Worldwide Coal Use Declines for the First Time in Ten Years
For the first time in ten years, coal use has fallen around the world. Overall usage is down .5%, but when compared to an average rise of 4.3% every year for the last ten years, it might seem cause to celebrate.
Before we pop the champagne though, we look closer. The biggest factors in the decline are markets in Europe and Asia, which have slowed coal use, but partially to economic recession. On the other hand, China and India’s use has risen, offsetting much of the worldwide drop off.
worldwide the number of nuclear reactors is expected to increase 20%.
As China sprints into the lead as world’s largest energy consumer earlier this year, all eyes look to see “behind the bamboo curtain” at their future energy plan. China’s may be experiencing growth in coal consumption, but they are investing even more resources into other sources, such as nuclear.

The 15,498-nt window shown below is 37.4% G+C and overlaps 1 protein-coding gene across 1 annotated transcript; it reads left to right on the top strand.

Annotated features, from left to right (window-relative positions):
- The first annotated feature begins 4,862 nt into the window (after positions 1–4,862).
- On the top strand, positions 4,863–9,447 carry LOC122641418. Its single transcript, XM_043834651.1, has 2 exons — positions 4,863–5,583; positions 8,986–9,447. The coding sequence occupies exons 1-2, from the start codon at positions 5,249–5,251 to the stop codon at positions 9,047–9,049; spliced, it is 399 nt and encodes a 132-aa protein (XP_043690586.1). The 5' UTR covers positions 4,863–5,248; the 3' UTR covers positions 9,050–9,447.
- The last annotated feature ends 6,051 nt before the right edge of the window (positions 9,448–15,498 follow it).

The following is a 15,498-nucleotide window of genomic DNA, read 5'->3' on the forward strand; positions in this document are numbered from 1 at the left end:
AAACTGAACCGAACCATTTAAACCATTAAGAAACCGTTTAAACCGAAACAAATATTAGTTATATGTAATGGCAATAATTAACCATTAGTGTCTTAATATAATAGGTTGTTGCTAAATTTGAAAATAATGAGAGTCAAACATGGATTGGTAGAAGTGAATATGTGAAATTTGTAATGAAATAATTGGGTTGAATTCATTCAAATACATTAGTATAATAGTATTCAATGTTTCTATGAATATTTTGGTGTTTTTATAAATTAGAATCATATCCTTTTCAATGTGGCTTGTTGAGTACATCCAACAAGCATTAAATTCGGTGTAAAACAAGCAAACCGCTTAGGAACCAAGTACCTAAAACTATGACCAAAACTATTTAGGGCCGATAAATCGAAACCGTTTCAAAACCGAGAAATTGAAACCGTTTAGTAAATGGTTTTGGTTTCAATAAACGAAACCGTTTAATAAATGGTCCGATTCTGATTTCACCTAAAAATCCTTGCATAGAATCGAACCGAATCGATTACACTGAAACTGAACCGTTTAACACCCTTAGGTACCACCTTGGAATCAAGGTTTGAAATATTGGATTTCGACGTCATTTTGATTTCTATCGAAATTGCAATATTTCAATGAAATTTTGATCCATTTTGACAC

China is expected to add 42 new reactors before 2019, and worldwide the number of reactors is expected to increase 20%. Out of the pan and into the fire, as airborne carcinogens decline, nuclear waste piles up. Still, with new research and staggering efficiency, nuclear power appears here to stay in the foreseeable future.
A Good Sign
On a brighter note, wind power in Inner Mongolia has reached an output capacity of 7.3 GW as of this year. That’s a 170 MW increase since 2005, and the China Huaneng Group is in the midst of another 1.2 GW wind power project in the area. They also applied for an initial public offering for a alternative energy unit branch on November 11th of this year. Our hats off to the Huanena Group for its increased focus on renewable sources.